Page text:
While there has been some violence associated with Occupy Walls Street (OWS) demonstrations ("Occupy Maui Should Adhere to Nonviolence" commentary in Feb. 23-29 issue of the Maui Weekly), the movement is expressly nonviolent and has never advocated violence. Highlighting one or two isolated incidents of violence out of the several hundreds of OWS events across the world obfuscates the truth. The thousands of arrests and millions of dollars spent to curtail the OWS movement is the price those in power pay to keep power.
The author of the commentary claims the Tea Party movement seeks "a return to constitutional government." Why, then, are they so committed to changing the Constitution through various amendments? From limiting civil liberties through a "defining marriage"-type amendment to dictating monetary policy with a balanced budget amendment, the Tea Party seeks to alter the Constitution in ways unprecedented in recent history.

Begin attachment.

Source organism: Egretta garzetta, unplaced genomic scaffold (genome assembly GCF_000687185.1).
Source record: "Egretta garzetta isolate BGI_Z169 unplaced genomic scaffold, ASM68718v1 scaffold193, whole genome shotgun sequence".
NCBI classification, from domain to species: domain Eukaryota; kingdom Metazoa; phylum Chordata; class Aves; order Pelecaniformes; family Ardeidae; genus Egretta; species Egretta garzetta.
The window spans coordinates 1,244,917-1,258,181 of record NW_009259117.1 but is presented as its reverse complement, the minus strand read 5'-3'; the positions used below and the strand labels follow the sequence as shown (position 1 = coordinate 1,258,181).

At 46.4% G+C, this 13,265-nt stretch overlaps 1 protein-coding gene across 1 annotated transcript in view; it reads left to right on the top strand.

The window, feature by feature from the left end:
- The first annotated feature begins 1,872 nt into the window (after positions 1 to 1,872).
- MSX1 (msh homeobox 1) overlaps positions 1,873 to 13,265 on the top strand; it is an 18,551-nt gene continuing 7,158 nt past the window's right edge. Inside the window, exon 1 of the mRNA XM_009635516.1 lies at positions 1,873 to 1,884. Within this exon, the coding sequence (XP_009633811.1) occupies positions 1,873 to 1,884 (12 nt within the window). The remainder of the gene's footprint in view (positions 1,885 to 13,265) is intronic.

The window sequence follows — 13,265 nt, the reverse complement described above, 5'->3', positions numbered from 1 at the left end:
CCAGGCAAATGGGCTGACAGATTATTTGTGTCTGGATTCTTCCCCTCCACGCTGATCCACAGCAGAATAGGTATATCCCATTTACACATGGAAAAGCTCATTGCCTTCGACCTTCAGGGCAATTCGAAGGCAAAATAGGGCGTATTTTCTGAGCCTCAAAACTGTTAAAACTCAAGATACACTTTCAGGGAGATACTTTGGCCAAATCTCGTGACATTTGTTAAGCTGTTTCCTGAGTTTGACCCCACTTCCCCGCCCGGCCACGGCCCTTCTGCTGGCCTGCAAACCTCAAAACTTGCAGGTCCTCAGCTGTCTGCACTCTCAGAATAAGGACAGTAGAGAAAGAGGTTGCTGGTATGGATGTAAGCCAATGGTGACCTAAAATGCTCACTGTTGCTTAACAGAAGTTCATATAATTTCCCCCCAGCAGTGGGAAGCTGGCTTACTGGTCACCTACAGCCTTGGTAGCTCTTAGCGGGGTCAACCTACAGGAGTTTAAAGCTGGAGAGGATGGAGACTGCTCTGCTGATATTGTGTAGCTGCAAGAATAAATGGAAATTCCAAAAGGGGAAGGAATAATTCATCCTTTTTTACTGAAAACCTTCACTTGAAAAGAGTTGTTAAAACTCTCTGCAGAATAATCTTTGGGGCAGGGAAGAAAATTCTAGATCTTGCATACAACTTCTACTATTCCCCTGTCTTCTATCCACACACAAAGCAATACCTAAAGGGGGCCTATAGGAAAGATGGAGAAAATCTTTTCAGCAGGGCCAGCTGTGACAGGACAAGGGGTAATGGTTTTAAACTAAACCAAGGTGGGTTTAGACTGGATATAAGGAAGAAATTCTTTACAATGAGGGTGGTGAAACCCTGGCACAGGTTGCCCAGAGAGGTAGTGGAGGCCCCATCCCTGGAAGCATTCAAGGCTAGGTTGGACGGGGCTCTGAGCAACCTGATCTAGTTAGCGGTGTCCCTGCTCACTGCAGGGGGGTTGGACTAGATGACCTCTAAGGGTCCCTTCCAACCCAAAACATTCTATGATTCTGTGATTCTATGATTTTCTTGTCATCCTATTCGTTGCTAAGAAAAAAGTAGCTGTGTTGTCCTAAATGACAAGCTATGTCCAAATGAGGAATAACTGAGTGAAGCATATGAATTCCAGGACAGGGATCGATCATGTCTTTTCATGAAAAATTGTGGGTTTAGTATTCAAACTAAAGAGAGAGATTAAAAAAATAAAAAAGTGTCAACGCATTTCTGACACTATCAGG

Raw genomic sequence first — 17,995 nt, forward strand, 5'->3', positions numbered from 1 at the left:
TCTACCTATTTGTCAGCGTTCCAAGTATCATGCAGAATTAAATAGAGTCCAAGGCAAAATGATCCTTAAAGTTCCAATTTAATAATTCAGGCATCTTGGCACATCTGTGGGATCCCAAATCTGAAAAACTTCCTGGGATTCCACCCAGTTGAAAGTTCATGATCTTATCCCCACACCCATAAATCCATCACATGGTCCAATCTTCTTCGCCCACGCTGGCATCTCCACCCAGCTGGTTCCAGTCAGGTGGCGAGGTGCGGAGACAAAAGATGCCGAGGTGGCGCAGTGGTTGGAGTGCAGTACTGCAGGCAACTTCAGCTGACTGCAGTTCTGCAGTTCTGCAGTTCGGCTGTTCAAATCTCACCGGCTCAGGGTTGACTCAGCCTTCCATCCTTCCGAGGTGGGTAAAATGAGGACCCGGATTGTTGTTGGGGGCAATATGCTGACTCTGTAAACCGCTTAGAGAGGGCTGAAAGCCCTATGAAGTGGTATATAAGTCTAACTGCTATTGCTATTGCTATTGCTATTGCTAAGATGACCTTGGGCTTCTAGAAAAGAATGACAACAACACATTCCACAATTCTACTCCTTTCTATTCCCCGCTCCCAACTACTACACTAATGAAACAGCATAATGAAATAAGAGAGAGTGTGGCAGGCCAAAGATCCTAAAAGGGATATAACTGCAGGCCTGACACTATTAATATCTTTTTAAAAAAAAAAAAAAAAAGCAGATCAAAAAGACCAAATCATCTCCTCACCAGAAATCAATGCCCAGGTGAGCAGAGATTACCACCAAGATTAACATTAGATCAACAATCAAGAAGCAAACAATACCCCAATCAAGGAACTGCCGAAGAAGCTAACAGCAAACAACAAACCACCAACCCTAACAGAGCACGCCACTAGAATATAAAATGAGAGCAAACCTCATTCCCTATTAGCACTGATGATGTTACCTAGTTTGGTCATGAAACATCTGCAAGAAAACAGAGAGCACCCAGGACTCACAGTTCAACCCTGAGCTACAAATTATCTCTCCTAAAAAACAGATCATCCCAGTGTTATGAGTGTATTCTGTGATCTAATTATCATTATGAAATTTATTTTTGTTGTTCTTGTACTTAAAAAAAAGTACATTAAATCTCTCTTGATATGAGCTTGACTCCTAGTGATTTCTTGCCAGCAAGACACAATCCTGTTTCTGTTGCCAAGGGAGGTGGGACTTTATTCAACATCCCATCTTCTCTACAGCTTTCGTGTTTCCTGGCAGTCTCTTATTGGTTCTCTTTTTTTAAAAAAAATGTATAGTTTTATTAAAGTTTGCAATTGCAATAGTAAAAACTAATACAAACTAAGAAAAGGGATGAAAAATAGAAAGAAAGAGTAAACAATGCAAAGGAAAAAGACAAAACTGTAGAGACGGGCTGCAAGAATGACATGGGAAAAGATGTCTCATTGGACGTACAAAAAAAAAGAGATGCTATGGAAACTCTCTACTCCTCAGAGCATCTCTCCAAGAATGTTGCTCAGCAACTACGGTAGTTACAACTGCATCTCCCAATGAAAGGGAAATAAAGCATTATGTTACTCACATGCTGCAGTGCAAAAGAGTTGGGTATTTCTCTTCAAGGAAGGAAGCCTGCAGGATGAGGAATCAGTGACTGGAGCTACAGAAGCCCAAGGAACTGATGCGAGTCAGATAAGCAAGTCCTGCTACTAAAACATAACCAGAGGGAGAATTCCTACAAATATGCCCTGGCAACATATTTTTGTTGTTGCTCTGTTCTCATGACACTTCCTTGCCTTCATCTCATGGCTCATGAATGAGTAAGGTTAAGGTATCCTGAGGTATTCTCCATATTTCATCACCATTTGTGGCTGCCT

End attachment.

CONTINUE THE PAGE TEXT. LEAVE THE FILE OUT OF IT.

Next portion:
Finally, the author claims OWS and the Tea Party have "surprisingly much in common." The Tea Party is a top-down organization funded by the billionaire Koch brothers, forwarding a conservative platform by endorsing candidates in various elections around the country. OWS is grassroots--no leaders, no national organization, no talking heads, no interest in electoral politics. The movement's disparate nature makes defining its objectives difficult, and some may argue such definitions are unnecessary. I will not attempt to do that here. However, labeling the group violent and anti-American is, at the very least, unreasonable.